Scarlet runner beans planted by a little girl grow in their natural cycle in this picture book.
Unspooling in a modified cumulative rhyme structure—“Green bean. / And freckles and speckles. / Freckles and speckles. / Soon a root and a shoot. // A root and a shoot. / And a sprout peaking (sic) out”—Thomas’ spare words, in both their narrative structure and their story, convey nature’s cycle. An unnamed young white girl, accompanied by her springer spaniel, plants a circle of scarlet runner beans and tends them, hoeing, staking, and protecting them from rabbits and insects. In high summer the beans have formed a teepeelike structure—a perfect enclosure, the girl finds, for summer reading. The natural cycle continues as winter comes and goes, and one dried bean that has fallen off sprouts again in spring. The tale is charming, and the method of delivery works quite well (unfortunate typo aside). What doesn’t work so well are the amateurish illustrations. Where the story is spare and lilting, they are ponderous—not a good match. Additionally, the girl portrayed often looks clunky due to poor representation of perspective, and she appears to be a much older girl by the story’s conclusion. Four pages of additional information at the end of the book include plant life cycles, words to know for children, and activities teachers and parents can initiate.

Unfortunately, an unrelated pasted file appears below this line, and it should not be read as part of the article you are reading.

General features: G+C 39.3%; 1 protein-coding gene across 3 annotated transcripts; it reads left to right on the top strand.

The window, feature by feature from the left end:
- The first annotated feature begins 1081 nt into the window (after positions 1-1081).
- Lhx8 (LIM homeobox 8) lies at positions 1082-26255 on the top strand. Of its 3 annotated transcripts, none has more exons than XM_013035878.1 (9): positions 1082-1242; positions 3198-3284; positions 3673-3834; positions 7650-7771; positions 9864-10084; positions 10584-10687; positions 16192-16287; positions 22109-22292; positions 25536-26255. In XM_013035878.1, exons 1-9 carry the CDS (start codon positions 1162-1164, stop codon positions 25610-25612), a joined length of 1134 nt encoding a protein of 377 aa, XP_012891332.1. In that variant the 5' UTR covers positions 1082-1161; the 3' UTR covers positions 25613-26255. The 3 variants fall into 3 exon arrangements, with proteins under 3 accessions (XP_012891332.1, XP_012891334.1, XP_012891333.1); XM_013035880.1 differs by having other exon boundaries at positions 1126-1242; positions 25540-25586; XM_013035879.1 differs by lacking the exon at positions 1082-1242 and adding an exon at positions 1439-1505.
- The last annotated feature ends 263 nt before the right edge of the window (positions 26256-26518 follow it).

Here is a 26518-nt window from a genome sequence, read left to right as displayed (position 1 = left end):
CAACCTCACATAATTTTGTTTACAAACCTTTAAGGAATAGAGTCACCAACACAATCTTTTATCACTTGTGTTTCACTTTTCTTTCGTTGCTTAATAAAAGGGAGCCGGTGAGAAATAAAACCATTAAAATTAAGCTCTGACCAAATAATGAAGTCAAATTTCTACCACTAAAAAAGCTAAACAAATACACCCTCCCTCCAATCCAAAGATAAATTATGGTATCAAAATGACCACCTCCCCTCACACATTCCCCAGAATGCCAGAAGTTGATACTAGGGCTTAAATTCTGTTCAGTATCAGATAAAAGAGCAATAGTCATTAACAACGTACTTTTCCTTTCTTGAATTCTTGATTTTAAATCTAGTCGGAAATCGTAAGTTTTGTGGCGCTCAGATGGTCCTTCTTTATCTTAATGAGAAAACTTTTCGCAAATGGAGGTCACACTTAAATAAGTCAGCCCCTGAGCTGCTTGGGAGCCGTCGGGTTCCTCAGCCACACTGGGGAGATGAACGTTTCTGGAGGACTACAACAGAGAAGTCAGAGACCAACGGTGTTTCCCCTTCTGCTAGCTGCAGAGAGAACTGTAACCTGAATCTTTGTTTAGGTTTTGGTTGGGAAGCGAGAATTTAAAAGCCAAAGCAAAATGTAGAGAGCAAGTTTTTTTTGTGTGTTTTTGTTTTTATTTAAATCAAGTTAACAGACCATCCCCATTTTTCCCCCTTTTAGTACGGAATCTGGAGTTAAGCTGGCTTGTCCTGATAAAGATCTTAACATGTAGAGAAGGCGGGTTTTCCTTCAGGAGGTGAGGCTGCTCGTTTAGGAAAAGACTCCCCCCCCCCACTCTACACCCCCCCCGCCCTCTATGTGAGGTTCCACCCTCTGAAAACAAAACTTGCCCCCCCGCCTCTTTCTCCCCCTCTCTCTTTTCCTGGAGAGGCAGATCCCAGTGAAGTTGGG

An interestingly presented and well-written story of gardening for the young ones, but it’s brought low by its illustrations. (Picture book. 3-6)